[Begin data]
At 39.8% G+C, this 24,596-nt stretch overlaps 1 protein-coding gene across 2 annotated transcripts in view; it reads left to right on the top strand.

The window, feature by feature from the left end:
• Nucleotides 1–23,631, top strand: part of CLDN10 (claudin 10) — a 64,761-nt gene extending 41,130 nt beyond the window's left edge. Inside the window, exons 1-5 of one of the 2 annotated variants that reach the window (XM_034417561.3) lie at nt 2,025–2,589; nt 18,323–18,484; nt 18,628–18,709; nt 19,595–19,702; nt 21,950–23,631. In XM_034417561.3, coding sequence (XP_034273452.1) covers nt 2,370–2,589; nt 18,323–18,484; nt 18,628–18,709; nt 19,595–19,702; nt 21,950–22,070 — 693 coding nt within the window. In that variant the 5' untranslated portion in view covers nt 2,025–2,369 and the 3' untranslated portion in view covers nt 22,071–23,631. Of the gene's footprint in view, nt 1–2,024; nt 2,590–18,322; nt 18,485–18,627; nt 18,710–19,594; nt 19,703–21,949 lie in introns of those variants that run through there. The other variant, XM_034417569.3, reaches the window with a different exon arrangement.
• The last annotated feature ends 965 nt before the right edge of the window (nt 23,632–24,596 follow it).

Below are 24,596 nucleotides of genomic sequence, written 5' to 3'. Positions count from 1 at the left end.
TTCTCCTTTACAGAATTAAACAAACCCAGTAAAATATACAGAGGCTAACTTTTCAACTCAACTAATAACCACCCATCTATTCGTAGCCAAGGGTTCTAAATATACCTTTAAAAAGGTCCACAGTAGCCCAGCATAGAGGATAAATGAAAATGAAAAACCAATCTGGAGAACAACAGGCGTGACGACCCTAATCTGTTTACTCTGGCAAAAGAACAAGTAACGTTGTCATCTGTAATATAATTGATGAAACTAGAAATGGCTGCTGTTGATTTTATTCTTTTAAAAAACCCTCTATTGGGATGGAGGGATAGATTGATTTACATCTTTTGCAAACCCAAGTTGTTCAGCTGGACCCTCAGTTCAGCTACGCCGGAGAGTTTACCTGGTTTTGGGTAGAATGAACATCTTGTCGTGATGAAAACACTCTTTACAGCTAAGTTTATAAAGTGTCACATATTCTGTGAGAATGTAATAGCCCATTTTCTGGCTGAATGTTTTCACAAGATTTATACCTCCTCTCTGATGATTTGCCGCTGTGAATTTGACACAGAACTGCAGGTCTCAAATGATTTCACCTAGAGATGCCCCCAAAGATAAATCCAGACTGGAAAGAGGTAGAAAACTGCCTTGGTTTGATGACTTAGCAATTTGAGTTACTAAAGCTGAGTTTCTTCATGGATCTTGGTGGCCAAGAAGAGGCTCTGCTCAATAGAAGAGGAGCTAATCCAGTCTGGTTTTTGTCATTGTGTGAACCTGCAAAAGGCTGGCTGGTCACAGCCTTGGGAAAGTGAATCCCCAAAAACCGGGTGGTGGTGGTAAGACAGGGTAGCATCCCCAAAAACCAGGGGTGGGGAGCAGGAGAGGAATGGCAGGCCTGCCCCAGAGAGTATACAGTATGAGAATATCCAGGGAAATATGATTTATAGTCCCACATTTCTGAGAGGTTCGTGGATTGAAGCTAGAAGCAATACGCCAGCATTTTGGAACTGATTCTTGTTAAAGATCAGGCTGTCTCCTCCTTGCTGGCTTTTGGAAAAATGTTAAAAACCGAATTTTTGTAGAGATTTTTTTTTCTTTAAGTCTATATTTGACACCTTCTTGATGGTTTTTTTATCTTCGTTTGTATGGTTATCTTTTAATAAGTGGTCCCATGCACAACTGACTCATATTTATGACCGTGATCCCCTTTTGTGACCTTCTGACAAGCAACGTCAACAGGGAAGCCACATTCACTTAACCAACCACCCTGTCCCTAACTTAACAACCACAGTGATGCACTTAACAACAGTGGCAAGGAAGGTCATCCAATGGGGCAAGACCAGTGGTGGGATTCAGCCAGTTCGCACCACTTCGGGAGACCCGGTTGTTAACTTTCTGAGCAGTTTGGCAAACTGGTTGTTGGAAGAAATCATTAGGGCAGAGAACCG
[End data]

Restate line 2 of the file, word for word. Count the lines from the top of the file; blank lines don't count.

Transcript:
The window, feature by feature from the left end: